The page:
The Paine Field Fire Department, ready for action!
I think many people have a child-like persona that lives inside them. I know I do. When I had the opportunity to hang out with the fine folks at the Paine Field Fire Department, my inner seven-year-old was not only excited, but very jealous of my mid-30s self.
Yes. I am very much having a good time. – Photo: AirlineReporter
I think my initial pitch was to do a story about how the Paine Field Fire Department operates at the airport — and it was very professional-like. When they told me they would love to host me for a story, I couldn’t help but ask if I could turn on the lights and sirens. They told me they could arrange for much more than that. I was down!
Full-scale disaster drill at Kansas City International, in full swing – Photo: JL Johnson | AirlineReporter
Practice makes perfect. And in the realm of aviation safety drills, it also creates incredible experiences for willing volunteers. Kansas City International Airport (MCI, or KCI as it’s referred to by the locals) recently hosted their triennial emergency exercise, and I was fortunate enough to score a role as a victim. I was told this was a full-scale drill from the beginning, but wasn’t sure exactly what to expect.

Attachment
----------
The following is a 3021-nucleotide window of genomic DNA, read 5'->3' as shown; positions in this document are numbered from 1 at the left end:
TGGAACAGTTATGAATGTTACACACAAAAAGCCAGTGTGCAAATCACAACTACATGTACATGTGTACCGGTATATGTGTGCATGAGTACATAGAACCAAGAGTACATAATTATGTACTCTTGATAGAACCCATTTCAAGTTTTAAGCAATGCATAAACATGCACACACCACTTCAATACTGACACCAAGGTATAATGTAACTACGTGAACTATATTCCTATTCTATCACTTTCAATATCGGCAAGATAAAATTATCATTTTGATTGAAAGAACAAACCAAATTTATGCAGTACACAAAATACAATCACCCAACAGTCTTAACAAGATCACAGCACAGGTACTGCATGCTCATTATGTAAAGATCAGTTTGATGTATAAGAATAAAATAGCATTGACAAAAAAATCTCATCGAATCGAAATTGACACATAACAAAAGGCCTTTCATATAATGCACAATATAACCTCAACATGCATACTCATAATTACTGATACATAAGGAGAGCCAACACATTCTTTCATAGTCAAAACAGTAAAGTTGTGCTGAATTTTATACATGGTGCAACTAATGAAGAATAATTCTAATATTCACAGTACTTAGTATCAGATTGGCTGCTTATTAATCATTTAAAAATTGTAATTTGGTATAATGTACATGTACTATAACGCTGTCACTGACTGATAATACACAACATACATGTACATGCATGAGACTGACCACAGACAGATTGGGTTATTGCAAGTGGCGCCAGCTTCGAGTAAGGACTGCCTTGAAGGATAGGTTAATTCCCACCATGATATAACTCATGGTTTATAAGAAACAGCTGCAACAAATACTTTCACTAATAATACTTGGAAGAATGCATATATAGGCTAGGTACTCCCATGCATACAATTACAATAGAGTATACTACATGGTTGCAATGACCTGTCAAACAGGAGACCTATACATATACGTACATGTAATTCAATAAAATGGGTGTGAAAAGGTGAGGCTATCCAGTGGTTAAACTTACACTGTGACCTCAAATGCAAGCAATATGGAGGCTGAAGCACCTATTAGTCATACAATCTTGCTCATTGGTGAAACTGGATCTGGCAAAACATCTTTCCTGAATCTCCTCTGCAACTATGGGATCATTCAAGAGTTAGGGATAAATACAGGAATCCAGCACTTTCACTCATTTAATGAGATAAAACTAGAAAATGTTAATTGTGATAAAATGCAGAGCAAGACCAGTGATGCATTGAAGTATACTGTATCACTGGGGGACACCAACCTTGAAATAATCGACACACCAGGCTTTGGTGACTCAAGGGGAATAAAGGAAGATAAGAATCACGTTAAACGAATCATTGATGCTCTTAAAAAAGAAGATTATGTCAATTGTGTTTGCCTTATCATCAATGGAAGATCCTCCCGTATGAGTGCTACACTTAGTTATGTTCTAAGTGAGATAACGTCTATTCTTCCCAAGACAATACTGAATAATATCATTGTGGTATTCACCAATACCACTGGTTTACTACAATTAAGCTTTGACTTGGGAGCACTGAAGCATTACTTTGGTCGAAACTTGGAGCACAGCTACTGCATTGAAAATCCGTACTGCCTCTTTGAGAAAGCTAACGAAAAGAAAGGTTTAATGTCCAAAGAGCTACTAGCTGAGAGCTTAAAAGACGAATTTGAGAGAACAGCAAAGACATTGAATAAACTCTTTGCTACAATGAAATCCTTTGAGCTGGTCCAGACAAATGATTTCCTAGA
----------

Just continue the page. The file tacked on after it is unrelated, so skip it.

The closest I’ve ever been to anything remotely resembling an emergency was on my very first Airbus A320 flight just a few years ago from Minneapolis (MSP) to Pittsburgh (PIT). It was late, and after a typical approach the engines roared and we were on steep climb. Upon leveling off, the Delta captain came on to tell us we had briefly “lost steering.” After a missed approach and a fly-by, we landed uneventfully, were greeted by an ARFF (aircraft rescue and firefighting) escort, and towed to the gate. This experience, plus participating in some rudimentary safety training with Delta during last year’s #InsideDelta event, formed the foundation for my expectations.
I would soon learn I had no idea how disasters really play out, especially on the ground…